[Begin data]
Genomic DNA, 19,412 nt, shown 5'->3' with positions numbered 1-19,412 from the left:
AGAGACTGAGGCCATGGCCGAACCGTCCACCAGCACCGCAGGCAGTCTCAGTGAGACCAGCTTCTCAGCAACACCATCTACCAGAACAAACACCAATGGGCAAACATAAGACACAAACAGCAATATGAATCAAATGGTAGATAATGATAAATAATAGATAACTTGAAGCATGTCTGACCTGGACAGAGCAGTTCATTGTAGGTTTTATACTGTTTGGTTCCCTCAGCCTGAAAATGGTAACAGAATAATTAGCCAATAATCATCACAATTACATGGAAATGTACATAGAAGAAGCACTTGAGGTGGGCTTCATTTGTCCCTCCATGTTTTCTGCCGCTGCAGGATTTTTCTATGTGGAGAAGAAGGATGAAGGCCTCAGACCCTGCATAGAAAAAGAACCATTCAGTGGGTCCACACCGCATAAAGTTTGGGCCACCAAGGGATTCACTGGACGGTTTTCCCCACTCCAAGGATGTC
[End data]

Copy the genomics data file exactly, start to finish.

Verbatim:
Genomic DNA, 19,412 nt, shown 5'->3' with positions numbered 1-19,412 from the left:
AGAGACTGAGGCCATGGCCGAACCGTCCACCAGCACCGCAGGCAGTCTCAGTGAGACCAGCTTCTCAGCAACACCATCTACCAGAACAAACACCAATGGGCAAACATAAGACACAAACAGCAATATGAATCAAATGGTAGATAATGATAAATAATAGATAACTTGAAGCATGTCTGACCTGGACAGAGCAGTTCATTGTAGGTTTTATACTGTTTGGTTCCCTCAGCCTGAAAATGGTAACAGAATAATTAGCCAATAATCATCACAATTACATGGAAATGTACATAGAAGAAGCACTTGAGGTGGGCTTCATTTGTCCCTCCATGTTTTCTGCCGCTGCAGGATTTTTCTATGTGGAGAAGAAGGATGAAGGCCTCAGACCCTGCATAGAAAAAGAACCATTCAGTGGGTCCACACCGCATAAAGTTTGGGCCACCAAGGGATTCACTGGACGGTTTTCCCCACTCCAAGGATGTC